A Mural On Mental Health Comes to Crown Heights
CROWN HEIGHTS – The New York City Mural Arts Project made its mark on Brooklyn this year with a four-story mural on mental health awareness.
The mural adorns the walls of The School of Integrated Learning, MS 354 at Troy Avenue and Park Place, and is one of six across the city, but the only one in Brooklyn. A colorful image of a woman trapped in what seems like scaffolding displays boldly near NYCHA’s Albany Houses.
New York City’s Department of Health and Mental Hygiene sponsors the mural project, and Christopher Cardinale is the artist of this one. Over the last three years, community residents and artists have been collaborating to destigmatize mental health by working together to create murals.
“The art is a way to get the community to talk about mental health,” said Myla Harrison, representing the Health Department.
Volunteers took part in most phases of the mural development in what roughly took a year to complete. The initial discovery phase began last December and included recruitment. From December to March, Cardinale and volunteers held design sessions where the community juggled with ideas for the mural. In April, volunteers helped print, label, paint and glue the panels to the side of the school building.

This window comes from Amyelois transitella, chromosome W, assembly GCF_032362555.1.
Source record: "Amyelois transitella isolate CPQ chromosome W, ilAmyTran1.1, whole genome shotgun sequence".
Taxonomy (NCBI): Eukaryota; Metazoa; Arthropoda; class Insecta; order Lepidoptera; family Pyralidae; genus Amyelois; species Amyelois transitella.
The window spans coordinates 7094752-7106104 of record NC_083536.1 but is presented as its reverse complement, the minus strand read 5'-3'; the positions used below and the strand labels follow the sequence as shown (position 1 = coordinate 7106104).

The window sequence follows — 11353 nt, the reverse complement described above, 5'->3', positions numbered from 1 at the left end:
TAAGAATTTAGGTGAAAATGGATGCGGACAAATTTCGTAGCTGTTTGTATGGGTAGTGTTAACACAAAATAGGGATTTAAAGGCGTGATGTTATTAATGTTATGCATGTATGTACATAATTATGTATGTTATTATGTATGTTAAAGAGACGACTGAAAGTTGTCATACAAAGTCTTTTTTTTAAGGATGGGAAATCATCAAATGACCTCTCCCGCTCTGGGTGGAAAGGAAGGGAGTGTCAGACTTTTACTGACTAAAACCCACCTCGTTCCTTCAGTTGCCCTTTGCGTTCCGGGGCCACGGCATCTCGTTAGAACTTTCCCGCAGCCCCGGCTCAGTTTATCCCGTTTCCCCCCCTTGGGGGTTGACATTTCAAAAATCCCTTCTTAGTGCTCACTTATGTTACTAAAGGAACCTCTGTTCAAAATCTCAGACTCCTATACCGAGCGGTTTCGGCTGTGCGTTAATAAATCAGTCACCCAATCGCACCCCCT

Members of Services for the Underserved participated in the design and production phase. The non-profit works to change the lives of those with disabilities, impoverished and the homeless. Members of The Youth Leadership Council with Albany Houses volunteered also.
“People in the community would walk by and ask questions about it,” said Stacy La of Prospect Heights. La, 34, said she enlisted because she wanted to learn how to paint murals but gained so much more.
This is the mural project’s third year. Each year volunteers, people with mental health issues, and a lead artist complete one of three projects. Murals are scattered throughout the Bronx and Manhattan so far, but more are coming to Brooklyn. The Office of Mental Health funds the project at an annual cost of $500,000, according to Harrison.
The artist has painted murals since 1996. Cardinale, 46, also works with inmates on Rikers through another mural project Groundswell.
The artist encourages people to visit the mural and “embody” the experience on their own. But he did hint to the meaning of one figure at the top left corner of the mural – bright yellow flower petals with highlighting the flower’s stigma.
“Stigma is part of a flower’s anatomy,” he said. “That’s our positive symbol of transforming the negative experience around mental health,” he added.
Organizers wouldn’t give away the location of the next mural. But they confirmed they’ll work with two non-profits in East New York and Sunset Park. Stay tuned.
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